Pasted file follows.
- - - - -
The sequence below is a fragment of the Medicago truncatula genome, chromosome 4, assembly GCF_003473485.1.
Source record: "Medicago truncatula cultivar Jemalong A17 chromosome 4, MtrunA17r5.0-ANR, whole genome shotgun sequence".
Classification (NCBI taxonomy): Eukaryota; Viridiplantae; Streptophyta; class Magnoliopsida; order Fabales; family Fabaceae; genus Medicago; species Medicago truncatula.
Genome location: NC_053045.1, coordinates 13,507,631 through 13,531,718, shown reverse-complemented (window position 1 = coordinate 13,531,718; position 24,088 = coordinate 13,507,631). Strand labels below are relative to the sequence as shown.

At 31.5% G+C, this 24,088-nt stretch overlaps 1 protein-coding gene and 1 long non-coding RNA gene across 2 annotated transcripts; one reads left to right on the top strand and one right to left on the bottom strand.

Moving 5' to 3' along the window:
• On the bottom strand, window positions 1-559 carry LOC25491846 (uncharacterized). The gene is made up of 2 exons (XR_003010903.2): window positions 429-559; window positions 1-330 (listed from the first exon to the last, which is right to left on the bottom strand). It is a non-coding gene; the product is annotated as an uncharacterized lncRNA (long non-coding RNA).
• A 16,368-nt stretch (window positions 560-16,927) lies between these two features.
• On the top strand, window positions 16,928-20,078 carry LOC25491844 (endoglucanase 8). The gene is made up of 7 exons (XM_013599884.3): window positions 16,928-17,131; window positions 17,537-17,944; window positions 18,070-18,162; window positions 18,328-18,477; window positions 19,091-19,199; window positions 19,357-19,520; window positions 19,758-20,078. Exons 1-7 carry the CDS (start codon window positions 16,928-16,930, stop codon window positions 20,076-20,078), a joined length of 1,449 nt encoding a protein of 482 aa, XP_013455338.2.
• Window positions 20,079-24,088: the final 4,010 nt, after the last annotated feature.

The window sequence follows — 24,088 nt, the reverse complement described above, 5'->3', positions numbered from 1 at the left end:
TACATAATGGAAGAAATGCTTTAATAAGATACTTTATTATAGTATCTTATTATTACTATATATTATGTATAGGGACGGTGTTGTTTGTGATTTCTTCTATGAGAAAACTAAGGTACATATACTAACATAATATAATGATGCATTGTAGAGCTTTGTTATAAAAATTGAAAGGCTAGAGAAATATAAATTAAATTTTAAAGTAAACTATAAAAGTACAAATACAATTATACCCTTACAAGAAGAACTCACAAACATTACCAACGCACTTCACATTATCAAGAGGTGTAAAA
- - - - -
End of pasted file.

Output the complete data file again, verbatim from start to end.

The sequence below is a fragment of the Medicago truncatula genome, chromosome 4, assembly GCF_003473485.1.
Source record: "Medicago truncatula cultivar Jemalong A17 chromosome 4, MtrunA17r5.0-ANR, whole genome shotgun sequence".
Classification (NCBI taxonomy): Eukaryota; Viridiplantae; Streptophyta; class Magnoliopsida; order Fabales; family Fabaceae; genus Medicago; species Medicago truncatula.
Genome location: NC_053045.1, coordinates 13,507,631 through 13,531,718, shown reverse-complemented (window position 1 = coordinate 13,531,718; position 24,088 = coordinate 13,507,631). Strand labels below are relative to the sequence as shown.

At 31.5% G+C, this 24,088-nt stretch overlaps 1 protein-coding gene and 1 long non-coding RNA gene across 2 annotated transcripts; one reads left to right on the top strand and one right to left on the bottom strand.

Moving 5' to 3' along the window:
• On the bottom strand, window positions 1-559 carry LOC25491846 (uncharacterized). The gene is made up of 2 exons (XR_003010903.2): window positions 429-559; window positions 1-330 (listed from the first exon to the last, which is right to left on the bottom strand). It is a non-coding gene; the product is annotated as an uncharacterized lncRNA (long non-coding RNA).
• A 16,368-nt stretch (window positions 560-16,927) lies between these two features.
• On the top strand, window positions 16,928-20,078 carry LOC25491844 (endoglucanase 8). The gene is made up of 7 exons (XM_013599884.3): window positions 16,928-17,131; window positions 17,537-17,944; window positions 18,070-18,162; window positions 18,328-18,477; window positions 19,091-19,199; window positions 19,357-19,520; window positions 19,758-20,078. Exons 1-7 carry the CDS (start codon window positions 16,928-16,930, stop codon window positions 20,076-20,078), a joined length of 1,449 nt encoding a protein of 482 aa, XP_013455338.2.
• Window positions 20,079-24,088: the final 4,010 nt, after the last annotated feature.

The window sequence follows — 24,088 nt, the reverse complement described above, 5'->3', positions numbered from 1 at the left end:
TACATAATGGAAGAAATGCTTTAATAAGATACTTTATTATAGTATCTTATTATTACTATATATTATGTATAGGGACGGTGTTGTTTGTGATTTCTTCTATGAGAAAACTAAGGTACATATACTAACATAATATAATGATGCATTGTAGAGCTTTGTTATAAAAATTGAAAGGCTAGAGAAATATAAATTAAATTTTAAAGTAAACTATAAAAGTACAAATACAATTATACCCTTACAAGAAGAACTCACAAACATTACCAACGCACTTCACATTATCAAGAGGTGTAAAA